Earlier this week in my Teaching History course we read the first several chapters of James Percoco’s A Passion for the Past: Creative Teaching of U.S. History. Percoco’s book is chock-full of interesting ideas to get high school students engaged in the doing of history. Later in the semester my students will create historical bumper stickers and “historical heads” in accordance with Percoco’s instructions in chapters 3 and 4. Most students find Percoco’s book a much needed break after reading through Gary Nash’s History on Trial and Sam Wineburg’s Historical Thinking and Other Unnatural Acts. Though they are quick to point out that many of Percoco’s ideas are only feasible in the wealthy Washington D.C. suburb where he teaches, most of the students find the book useful as they think about future teaching careers in schools and public history sites.
Percoco begins A Passion for the Past by describing his “passion” for history. He describes his work as a history teacher in terms of vocation, choosing the phrase “soul work” to capture his deep sense of calling to the teaching profession. Throughout the first chapter Percoco describes his “love affair” with Clio (the muse of history) and talks about his “spiritual connection” with the past.
Percoco’s use of religious metaphors raised some interesting conversation in class. Since most of my students are Christians, they felt uncomfortable using phrases like “soul work” and “spiritual” to talk about teaching history. But after we overcame these hurdles we talked about what it might mean to explore the past, in all its otherness, as a form of “spiritual connection.”
I tried to get my students to think about historical interpretation, writing, and teaching in terms of helping students and readers connect with worlds that have been lost. Good historical writing and teaching will help people get as close as possible to the sights, smells, sounds, and tastes of these lost worlds. Empathy–the practice of “walking in the shoes” of someone who embodied a way of life that has long since passed–is the gateway to historical understanding.
In order to illustrate what Percoco calls a “spiritual connection” with the past, I brought up a 2001 article by Jill Lepore entitled “Historians Who Love Too Much: Reflections on Microhistory and Biography.” A few students in the class had read this piece a year ago during my Historical Methods course, but most of them were unfamiliar with it. If you have read this essay, you may recall Lepore describing her experience sitting in an archive in Massachusetts stroking a lock of Noah Webster’s red hair and imagining what it would have been like to know Webster and his family.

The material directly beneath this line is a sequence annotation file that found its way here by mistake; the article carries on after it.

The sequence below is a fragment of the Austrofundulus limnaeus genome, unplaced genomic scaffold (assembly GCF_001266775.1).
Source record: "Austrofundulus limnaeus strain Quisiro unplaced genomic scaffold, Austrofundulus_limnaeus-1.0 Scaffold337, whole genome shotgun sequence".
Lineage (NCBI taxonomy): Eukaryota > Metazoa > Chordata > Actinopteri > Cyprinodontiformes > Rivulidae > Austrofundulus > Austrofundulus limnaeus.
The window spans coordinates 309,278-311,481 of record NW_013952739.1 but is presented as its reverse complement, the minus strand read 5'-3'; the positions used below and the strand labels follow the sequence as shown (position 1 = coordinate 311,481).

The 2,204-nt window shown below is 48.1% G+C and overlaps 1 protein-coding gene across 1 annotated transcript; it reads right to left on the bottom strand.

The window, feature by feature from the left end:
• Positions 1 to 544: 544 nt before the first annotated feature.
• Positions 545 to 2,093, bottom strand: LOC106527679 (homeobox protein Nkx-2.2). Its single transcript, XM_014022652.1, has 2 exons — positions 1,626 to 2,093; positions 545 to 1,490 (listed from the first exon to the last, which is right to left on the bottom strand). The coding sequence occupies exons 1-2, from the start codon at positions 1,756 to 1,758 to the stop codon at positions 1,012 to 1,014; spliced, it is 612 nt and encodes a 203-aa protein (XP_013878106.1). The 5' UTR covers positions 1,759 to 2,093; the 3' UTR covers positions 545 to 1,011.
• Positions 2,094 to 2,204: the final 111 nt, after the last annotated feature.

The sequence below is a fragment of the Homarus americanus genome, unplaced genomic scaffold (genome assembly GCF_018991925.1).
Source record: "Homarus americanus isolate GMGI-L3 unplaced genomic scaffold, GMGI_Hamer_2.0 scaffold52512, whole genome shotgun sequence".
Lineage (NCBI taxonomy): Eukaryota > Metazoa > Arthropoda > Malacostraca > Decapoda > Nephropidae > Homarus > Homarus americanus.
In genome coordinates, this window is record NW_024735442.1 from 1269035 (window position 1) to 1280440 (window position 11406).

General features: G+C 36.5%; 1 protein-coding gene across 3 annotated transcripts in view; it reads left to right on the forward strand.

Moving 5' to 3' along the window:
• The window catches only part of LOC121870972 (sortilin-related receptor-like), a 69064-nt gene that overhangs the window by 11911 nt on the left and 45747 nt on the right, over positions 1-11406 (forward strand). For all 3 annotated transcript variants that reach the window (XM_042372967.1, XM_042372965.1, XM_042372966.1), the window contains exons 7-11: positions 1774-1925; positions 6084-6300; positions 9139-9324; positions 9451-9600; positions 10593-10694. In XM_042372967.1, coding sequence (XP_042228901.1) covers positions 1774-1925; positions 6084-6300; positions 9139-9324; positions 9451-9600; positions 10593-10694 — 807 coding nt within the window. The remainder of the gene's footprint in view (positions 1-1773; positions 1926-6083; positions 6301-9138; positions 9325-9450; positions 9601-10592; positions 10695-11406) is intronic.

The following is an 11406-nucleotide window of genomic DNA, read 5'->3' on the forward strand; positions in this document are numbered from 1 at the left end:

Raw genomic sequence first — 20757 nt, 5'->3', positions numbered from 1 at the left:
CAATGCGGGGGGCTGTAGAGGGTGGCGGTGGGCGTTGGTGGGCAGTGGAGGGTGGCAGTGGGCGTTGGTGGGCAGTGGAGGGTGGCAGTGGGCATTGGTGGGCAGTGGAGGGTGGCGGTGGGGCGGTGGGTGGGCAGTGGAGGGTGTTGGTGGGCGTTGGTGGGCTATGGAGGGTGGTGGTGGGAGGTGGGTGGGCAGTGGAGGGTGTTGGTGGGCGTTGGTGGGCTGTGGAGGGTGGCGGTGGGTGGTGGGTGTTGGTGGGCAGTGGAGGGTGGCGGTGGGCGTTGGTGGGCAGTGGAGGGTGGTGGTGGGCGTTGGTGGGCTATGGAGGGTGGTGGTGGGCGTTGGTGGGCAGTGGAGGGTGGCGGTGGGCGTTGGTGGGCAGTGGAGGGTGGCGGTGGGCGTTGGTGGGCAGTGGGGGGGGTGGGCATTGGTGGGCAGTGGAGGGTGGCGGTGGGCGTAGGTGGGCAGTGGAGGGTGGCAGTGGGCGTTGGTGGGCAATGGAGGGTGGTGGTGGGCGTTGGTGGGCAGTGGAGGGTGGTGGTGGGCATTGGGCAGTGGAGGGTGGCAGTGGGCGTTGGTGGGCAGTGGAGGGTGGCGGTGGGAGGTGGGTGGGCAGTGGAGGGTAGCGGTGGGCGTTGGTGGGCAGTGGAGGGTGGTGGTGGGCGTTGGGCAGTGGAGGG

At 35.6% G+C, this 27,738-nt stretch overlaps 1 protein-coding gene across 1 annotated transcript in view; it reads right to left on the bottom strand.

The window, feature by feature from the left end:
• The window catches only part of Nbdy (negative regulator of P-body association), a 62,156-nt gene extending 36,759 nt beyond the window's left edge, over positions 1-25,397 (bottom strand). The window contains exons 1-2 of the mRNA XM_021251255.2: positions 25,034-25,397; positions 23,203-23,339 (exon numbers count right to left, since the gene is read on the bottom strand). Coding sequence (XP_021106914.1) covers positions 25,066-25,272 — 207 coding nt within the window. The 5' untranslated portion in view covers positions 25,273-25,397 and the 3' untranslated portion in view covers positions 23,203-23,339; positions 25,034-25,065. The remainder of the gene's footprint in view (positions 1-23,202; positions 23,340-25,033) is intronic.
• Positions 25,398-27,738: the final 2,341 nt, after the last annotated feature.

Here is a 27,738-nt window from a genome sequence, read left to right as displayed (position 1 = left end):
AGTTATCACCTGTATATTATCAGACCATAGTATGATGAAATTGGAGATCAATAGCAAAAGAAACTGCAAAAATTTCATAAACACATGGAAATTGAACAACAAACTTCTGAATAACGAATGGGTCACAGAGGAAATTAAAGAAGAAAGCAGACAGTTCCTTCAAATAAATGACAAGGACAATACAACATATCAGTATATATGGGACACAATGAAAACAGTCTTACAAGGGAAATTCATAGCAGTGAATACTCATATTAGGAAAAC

As was the case last year with my Historical Methods course, most of the students in my Teaching History course thought that Lepore’s description of her encounter with Webster’s hair was “creepy.” If this is what Percoco meant by a “spiritual connection” with the past then he was creepy as well. And since I was defending the kind of historical imagination that Lepore and Percoco were espousing, I think they thought that I was pretty creepy too. Yet I pushed harder. Don’t artifacts such as locks of hair offer us a kind of entry into the past that we might not otherwise be able to access? As history teachers shouldn’t we be doing everything we can to get our students to develop spiritual connections with the past?
I have been assigning Percoco for ten years, but thanks to my students creepy feelings I came away from class with a new appreciation for the kind of passion and mission he brings to his high school classroom. I hope my students will come along. In the meantime, we are turning to Bruce Van Sledright’s The Challenge of Rethinking History Education. Stay tuned.